## Trove zone relevancy bubbles

I often set myself little challenges to come up with a method that solves a problem or improves something (usually somehow related to something at work, or something from the GLAM sector). It will usually involve some technique, or programming feature that I’m trying to learn. Practical learning. In this case, I was looking at dynamically generating SVG files for some visualisation work and it took me on a bit of an unexpected journey. I thought I would talk through where this ended up – exploring the relevancy ranking of result zones in Trove and resulting in my Trove bubbles.

## Some background to where this came from

When you go to Amazon and undertake a search, like most sites these days, you start to get autocomplete suggestions as you type. In this example below, when I search for headphones, there’s some clever mathematics going on behind the scenes that along with suggesting product titles for my term, it suggests the most relevant subject areas that relate to my term. In this case there’s higher relevance for headphones in Electronics than in Cell phones & accessories (or maybe a clothing option where there might be prints of headphones on a T-shirt).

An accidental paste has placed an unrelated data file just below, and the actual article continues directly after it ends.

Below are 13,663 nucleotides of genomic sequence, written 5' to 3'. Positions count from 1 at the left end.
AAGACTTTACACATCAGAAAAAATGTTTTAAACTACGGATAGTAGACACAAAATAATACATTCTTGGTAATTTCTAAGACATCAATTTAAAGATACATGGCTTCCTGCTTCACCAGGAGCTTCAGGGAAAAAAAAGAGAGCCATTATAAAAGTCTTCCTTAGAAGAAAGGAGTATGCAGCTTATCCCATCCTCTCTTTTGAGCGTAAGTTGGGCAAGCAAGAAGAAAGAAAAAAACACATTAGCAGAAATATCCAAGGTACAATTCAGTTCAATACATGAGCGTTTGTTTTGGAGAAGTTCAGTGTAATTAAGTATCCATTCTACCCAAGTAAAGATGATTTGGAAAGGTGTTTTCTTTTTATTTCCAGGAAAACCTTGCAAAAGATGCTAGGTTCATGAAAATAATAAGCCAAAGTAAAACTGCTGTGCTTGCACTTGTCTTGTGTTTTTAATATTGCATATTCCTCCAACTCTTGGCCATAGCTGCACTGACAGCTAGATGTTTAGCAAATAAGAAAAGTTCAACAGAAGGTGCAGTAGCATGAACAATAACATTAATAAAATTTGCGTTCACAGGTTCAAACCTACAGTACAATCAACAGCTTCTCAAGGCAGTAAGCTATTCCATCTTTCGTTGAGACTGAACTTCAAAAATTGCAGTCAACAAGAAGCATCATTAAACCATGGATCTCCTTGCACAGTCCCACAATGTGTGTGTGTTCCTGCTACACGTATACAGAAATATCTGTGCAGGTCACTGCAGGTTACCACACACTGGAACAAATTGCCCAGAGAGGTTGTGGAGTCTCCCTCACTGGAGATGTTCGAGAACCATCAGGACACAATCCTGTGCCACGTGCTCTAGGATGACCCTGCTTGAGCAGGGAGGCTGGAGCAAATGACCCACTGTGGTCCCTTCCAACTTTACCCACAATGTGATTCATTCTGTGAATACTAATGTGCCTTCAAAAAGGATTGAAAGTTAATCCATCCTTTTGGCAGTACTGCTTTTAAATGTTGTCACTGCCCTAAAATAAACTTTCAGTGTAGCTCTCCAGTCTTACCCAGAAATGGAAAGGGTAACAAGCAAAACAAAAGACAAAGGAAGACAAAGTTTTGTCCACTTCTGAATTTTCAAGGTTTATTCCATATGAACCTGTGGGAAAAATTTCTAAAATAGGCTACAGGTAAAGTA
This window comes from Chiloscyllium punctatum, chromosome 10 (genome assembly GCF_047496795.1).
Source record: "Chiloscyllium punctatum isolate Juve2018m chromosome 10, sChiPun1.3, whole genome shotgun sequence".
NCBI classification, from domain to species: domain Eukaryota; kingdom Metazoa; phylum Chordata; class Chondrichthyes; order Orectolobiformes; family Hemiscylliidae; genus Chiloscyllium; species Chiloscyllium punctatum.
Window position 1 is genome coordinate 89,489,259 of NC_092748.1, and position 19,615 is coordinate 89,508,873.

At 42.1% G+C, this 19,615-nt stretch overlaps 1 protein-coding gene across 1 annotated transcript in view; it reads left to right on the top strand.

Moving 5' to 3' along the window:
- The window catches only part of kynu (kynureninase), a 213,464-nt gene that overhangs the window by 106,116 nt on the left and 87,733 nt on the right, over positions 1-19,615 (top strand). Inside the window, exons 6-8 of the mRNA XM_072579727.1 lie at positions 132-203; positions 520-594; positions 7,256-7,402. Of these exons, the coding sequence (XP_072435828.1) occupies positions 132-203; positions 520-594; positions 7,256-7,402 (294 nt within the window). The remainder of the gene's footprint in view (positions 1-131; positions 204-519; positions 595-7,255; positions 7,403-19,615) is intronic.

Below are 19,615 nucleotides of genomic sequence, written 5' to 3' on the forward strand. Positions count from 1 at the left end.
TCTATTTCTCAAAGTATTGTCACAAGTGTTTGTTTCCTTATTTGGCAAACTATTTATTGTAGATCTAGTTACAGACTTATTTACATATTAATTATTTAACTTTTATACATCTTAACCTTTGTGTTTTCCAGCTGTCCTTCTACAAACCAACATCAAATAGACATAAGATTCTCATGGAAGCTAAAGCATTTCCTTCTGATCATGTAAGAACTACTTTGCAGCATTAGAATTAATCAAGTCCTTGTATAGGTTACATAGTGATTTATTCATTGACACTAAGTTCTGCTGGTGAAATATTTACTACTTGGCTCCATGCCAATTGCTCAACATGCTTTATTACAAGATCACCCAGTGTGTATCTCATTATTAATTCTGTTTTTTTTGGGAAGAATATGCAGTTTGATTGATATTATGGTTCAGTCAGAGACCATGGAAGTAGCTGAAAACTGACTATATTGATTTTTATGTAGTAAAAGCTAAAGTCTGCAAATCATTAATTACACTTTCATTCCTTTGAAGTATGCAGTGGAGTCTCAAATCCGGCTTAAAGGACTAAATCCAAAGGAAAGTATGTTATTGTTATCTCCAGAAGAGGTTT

This search suggestion serves exactly the same purpose as a traditional website structure in trying to deliver the user to the right area of content on the site as quickly and easily as possible.

In Trove terms, lets relate these back to zones. When we undertake a search, we get presented with results for each zone and are given a number of results for each zone. What we aren’t given is how relevant each of these zones are. Each zone is presented with the same level of importance as every other zone regardless of the search term. As a designer, how can I change this so that I could present the most relevant zone for a search term to the user and potentially structure the page differently to do so & hopefully lead the user in the right direction?

Let me walk through a little experiment that shows how I might come to a solution to this problem.

When querying Trove through the API, one of the responses that is returned for each record in a result is a relevance score.

... relevance: { score: "8.01584", value: "very relevant" }, ...

In the most simplest terms we could plot this relevancy score for the top results in each zone (by default this is 20 results per zone) on a chart to easily compare the difference between various search terms.

It becomes obvious that different searches deliver very different types of content as their top results. We’re starting to get an indicator as to what might be the most relevant zone for a query.

If we look at the chart above for the search on my name – what would the most relevant zone be? Would it be the archive zone that has 1 very relevant result and then very little or the picture zone that isn’t quite as highly ranked in relevance, but has a lot more content that appears relevant?